“I told the team to stop the car, I had an idea here,” Chugh recalled. A year later, several mines are either testing or plan to test the method this summer, he said, using it to brace mine seals, which are critical stability points. At the same time, several local sawmills also are putting in bids to manufacture the braces, which they could then sell under license to mines throughout the Midwest.

The market potential -- and potential to create more local jobs -- is huge, Chugh said.

“One local mining company uses 400,000 of these each year,” Chugh said. “The total demand within Illinois, Indiana and western Kentucky is about 1.5 million a year.”

The initial price the University will provide to the mines is about 3 cents cheaper per brace than the current method.

Tim Crosby | Newswise Science News
Further information:
http://www.siu.edu

More articles from Architecture and Construction:

nachricht Construction Impact Guide
18.05.2018 | Hochschule RheinMain

nachricht New, forward-looking report outlines research path to sustainable cities
24.01.2018 | National Science Foundation

All articles from Architecture and Construction >>>

The most recent press releases about innovation >>>

Die letzten 5 Focus-News des innovations-reports im Überblick:

Im Focus: LZH showcases laser material processing of tomorrow at the LASYS 2018

At the LASYS 2018, from June 5th to 7th, the Laser Zentrum Hannover e.V. (LZH) will be showcasing processes for the laser material processing of tomorrow in hall 4 at stand 4E75. With blown bomb shells the LZH will present first results of a research project on civil security.

At this year's LASYS, the LZH will exhibit light-based processes such as cutting, welding, ablation and structuring as well as additive manufacturing for...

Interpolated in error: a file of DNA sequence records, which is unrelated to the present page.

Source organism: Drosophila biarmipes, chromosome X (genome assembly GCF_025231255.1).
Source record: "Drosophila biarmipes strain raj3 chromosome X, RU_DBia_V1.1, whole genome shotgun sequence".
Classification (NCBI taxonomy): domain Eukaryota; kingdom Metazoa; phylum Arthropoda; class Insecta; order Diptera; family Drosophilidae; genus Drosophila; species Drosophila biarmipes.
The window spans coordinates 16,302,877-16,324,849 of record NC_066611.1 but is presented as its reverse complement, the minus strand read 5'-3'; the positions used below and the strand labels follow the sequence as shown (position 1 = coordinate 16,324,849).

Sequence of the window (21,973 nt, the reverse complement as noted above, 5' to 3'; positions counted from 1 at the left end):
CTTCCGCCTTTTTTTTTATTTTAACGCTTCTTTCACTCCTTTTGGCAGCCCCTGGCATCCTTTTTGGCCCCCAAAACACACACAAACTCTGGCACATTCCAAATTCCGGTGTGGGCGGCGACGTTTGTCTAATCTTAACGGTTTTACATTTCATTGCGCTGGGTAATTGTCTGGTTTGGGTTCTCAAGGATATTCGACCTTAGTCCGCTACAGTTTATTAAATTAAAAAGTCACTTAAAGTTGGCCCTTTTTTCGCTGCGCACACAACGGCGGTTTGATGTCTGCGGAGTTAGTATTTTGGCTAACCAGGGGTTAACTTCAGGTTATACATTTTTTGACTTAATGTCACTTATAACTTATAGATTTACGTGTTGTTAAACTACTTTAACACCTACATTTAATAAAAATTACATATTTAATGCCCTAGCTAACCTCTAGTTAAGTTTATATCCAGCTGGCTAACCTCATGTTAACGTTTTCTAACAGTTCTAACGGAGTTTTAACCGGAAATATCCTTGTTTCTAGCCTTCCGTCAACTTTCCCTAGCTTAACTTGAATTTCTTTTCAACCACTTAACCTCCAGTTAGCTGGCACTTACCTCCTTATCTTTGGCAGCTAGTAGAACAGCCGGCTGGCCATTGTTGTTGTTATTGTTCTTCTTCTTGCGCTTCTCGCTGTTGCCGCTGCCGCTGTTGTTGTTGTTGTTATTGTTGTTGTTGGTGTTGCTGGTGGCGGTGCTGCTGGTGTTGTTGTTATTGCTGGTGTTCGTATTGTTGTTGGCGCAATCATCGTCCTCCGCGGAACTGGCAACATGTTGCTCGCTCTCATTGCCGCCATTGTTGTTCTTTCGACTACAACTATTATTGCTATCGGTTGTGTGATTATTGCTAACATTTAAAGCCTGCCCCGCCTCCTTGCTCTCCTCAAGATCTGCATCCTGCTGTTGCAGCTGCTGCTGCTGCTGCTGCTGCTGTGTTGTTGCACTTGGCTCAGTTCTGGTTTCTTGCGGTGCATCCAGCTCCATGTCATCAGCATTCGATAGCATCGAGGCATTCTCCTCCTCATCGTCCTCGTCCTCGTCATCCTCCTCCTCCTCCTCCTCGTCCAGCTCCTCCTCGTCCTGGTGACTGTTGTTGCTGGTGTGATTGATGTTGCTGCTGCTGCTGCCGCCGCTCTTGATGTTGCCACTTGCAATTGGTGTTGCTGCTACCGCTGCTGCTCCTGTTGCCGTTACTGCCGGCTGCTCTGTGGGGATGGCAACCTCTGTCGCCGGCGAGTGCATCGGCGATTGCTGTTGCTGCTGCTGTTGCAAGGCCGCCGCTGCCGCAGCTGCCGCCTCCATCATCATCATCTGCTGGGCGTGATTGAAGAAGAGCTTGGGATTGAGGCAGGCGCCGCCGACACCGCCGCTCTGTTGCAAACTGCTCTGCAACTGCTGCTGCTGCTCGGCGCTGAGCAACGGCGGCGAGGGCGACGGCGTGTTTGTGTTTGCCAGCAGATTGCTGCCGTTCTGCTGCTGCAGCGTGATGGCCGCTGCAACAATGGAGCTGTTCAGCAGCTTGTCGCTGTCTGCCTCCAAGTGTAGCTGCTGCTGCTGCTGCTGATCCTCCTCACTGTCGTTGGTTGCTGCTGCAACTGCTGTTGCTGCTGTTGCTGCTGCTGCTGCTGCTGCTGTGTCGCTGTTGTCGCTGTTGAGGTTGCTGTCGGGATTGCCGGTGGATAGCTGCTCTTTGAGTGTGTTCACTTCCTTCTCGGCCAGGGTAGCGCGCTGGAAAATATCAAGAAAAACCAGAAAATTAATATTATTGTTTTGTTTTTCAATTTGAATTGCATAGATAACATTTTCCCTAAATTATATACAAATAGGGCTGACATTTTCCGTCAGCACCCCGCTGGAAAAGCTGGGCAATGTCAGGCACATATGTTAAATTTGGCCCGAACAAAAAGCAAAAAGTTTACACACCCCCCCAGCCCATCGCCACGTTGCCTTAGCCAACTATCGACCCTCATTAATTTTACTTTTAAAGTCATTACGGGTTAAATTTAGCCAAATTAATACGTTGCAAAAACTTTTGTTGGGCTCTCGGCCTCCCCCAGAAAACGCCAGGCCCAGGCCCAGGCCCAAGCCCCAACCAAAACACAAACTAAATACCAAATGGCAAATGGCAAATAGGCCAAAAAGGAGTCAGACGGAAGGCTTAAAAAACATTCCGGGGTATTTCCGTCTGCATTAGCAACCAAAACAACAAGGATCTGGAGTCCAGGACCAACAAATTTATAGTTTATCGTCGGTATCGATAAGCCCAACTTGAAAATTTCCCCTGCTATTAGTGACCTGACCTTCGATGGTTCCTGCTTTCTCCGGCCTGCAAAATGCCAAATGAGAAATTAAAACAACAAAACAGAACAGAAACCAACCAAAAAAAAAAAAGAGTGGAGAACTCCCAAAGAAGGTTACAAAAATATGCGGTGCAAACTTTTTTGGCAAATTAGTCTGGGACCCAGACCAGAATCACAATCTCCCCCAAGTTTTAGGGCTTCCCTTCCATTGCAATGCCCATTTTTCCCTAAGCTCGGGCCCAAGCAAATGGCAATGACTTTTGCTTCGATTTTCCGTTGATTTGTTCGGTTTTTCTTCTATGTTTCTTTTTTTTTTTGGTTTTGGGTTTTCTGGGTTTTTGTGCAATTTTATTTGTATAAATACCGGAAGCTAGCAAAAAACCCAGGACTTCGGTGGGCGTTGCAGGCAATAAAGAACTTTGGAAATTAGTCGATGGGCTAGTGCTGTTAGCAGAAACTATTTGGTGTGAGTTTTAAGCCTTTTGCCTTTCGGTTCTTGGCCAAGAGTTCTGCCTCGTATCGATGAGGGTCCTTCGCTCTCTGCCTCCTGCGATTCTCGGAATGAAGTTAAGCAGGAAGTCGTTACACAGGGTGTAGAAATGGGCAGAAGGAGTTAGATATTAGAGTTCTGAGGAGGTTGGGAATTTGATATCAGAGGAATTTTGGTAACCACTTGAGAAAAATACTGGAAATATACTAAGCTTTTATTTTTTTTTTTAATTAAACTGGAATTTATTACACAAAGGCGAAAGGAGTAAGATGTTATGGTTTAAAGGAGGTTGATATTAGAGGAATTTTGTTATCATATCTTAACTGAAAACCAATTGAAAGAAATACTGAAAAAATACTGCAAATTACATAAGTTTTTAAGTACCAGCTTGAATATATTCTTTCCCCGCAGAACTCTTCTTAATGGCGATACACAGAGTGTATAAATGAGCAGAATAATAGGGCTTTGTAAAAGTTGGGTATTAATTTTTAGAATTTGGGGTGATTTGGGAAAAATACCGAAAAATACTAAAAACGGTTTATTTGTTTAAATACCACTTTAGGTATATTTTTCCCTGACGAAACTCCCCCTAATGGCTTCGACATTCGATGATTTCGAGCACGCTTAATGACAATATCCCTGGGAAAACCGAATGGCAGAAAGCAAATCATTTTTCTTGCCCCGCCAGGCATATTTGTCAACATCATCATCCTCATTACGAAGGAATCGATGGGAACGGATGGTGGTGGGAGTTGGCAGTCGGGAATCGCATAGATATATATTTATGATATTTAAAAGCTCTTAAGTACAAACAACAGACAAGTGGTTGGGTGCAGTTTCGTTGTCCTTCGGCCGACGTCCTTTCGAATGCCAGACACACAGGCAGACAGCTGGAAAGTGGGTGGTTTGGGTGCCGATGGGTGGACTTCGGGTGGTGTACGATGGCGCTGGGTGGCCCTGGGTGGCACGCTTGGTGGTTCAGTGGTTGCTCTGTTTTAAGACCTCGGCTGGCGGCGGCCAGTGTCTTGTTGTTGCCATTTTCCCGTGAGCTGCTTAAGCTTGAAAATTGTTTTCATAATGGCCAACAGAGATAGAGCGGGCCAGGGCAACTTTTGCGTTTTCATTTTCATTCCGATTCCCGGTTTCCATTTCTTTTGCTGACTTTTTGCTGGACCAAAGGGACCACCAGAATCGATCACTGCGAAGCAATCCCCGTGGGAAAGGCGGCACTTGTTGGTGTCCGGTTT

Im Focus: Self-illuminating pixels for a new display generation

There are videos on the internet that can make one marvel at technology. For example, a smartphone is casually bent around the arm or a thin-film display is rolled in all directions and with almost every diameter. From the user's point of view, this looks fantastic. From a professional point of view, however, the question arises: Is that already possible?

At Display Week 2018, scientists from the Fraunhofer Institute for Applied Polymer Research IAP will be demonstrating today’s technological possibilities and...

Im Focus: Explanation for puzzling quantum oscillations has been found

So-called quantum many-body scars allow quantum systems to stay out of equilibrium much longer, explaining experiment | Study published in Nature Physics

Recently, researchers from Harvard and MIT succeeded in trapping a record 53 atoms and individually controlling their quantum state, realizing what is called a...

Im Focus: Dozens of binaries from Milky Way's globular clusters could be detectable by LISA

Next-generation gravitational wave detector in space will complement LIGO on Earth

The historic first detection of gravitational waves from colliding black holes far outside our galaxy opened a new window to understanding the universe. A...

Im Focus: Entangled atoms shine in unison

A team led by Austrian experimental physicist Rainer Blatt has succeeded in characterizing the quantum entanglement of two spatially separated atoms by observing their light emission. This fundamental demonstration could lead to the development of highly sensitive optical gradiometers for the precise measurement of the gravitational field or the earth's magnetic field.

The age of quantum technology has long been heralded. Decades of research into the quantum world have led to the development of methods that make it possible...

All Focus news of the innovation-report >>>

Anzeige

Anzeige

VideoLinks
Industry & Economy
Event News

Save the date: Forum European Neuroscience – 07-11 July 2018 in Berlin, Germany

02.05.2018 | Event News

Invitation to the upcoming "Current Topics in Bioinformatics: Big Data in Genomics and Medicine"

13.04.2018 | Event News

Unique scope of UV LED technologies and applications presented in Berlin: ICULTA-2018

12.04.2018 | Event News

 
Latest News

Designer cells: artificial enzyme can activate a gene switch

22.05.2018 | Life Sciences

PR of MCC: Carbon removal from atmosphere unavoidable for 1.5 degree target

22.05.2018 | Earth Sciences

Achema 2018: New camera system monitors distillation and helps save energy

22.05.2018 | Trade Fair News

VideoLinks
Science & Research
Overview of more VideoLinks >>>